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Thursday, April 25, 2024
HomeBusinessZim Labor Survey Reveals Endemic Exploitation of Workers

Zim Labor Survey Reveals Endemic Exploitation of Workers

Forty-two (42) percent of all employed persons in Zimbabwe earned less than US$ 138 monthly wage in the fourth quarter (Q4) to December 2023, reflecting deepening anguish for majority of workers, latest figures from the Zimbabwe National Statistics Agency (Zimstat) show.

The 2023-Q4 quarterly labor force survey revealed that of all employed persons, 19.6 percent earned ZW$400 000 and less (below US$69) while 22.7 percent had incomes ranging between ZW$400 001 and ZW$ 800 000 which was equivalent to US$69 and US$138, respectively, using the average November exchange rate for the quarter of 5791 per American dollar.

Zimbabwe’s employment to population ratio -the proportion of the working age population that is in employment- stood at 36.7 percent.

Analysts say the latest wage figures reflect a labor force in dire economic distress as businesses struggle to offer sustainable wages to meet the rising cost of living.

Furthermore, the survey showed that of all employed people from both the informal and formal sectors, 86.8 percent were informally employed meaning that these workers did not contribute to social security such as NSSA and other social security schemes, were not entitled to paid sick and maternity leave and had no written contract from their employers.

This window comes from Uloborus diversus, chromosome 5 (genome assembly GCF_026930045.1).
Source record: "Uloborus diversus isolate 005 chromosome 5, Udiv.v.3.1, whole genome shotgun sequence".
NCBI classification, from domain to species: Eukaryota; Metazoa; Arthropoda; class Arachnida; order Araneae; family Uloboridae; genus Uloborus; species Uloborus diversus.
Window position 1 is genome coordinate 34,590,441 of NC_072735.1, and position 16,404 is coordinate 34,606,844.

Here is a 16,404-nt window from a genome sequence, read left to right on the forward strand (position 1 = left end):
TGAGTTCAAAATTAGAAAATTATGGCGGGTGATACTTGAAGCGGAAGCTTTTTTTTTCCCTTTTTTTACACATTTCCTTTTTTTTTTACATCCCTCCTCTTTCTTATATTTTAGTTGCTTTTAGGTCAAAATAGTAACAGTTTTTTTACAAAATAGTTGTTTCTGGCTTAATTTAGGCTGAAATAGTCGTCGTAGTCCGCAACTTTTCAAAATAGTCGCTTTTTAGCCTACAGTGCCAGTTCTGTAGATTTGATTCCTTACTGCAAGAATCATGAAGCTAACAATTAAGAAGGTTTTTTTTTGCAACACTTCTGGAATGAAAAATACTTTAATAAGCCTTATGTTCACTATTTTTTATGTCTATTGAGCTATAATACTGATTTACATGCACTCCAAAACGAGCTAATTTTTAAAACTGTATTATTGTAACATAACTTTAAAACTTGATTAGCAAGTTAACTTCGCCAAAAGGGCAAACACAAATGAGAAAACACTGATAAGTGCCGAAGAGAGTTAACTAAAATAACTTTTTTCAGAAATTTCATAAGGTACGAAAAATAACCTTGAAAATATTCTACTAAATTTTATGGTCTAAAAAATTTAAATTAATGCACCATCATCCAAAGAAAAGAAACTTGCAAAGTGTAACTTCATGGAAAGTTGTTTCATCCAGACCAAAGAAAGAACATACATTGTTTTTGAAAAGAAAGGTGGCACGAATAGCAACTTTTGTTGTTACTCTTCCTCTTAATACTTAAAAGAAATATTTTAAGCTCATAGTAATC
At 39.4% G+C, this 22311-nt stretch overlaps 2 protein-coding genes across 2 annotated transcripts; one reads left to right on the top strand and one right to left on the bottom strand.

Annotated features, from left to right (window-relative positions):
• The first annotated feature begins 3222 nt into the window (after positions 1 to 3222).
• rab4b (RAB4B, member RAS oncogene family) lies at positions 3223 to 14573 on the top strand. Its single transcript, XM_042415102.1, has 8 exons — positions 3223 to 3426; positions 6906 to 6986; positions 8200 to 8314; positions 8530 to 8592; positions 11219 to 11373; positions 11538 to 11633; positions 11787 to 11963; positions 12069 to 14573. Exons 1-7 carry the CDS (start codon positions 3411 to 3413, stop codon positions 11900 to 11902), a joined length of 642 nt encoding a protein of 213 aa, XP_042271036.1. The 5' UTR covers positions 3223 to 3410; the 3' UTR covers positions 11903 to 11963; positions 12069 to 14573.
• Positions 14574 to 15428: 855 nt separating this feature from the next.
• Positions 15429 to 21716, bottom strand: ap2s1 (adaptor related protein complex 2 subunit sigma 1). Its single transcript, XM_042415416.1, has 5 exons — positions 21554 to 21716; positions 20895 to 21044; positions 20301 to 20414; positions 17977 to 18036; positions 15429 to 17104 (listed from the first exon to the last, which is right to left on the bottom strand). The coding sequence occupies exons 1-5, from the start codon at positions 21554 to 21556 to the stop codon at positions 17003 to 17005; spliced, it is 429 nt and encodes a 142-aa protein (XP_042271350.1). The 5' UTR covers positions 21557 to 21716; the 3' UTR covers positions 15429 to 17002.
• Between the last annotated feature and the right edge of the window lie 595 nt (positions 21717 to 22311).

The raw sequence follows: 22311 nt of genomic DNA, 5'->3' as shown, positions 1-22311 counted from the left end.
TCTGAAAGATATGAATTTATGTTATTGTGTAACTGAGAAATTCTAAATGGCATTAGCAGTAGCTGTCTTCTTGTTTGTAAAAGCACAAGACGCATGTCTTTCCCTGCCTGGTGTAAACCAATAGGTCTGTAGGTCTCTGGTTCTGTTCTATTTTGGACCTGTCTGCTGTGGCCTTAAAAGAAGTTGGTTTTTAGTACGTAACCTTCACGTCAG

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More worryingly, is the fact that even formal businesses now prefer to employ workers informally as a measure of cutting costs such as pension contributions, paid sick and maternity leave and written employment contracts that come with formal employment.

Without social security cover, workers are vulnerable to poverty in the event of life contingencies like old age, death, sickness, access to health care, employment injury, unemployment and invalidity.

Zimbabwe’s economy has significantly informalized in the past decade which has left the labor market at the mercy of employers. As a result, the wage structure varies depending on the employers, a situation that has been made worse by the absence of an agreed national minimum wage.

Last year, the National Commercial Employers Association of Zimbabwe (NCEAZ) set the minimum recommended wage to US$150 but the figure was widely condemned to be too little.

With wages this low, Zimbabwe is still a long way to meeting President Emmerson Mnangagwa’s upper-middle income economy status vision by 2030.

According to the World Bank, an upper-middle-class economy should have a per capita income range of between US$4 046 and US$12 535 per month.

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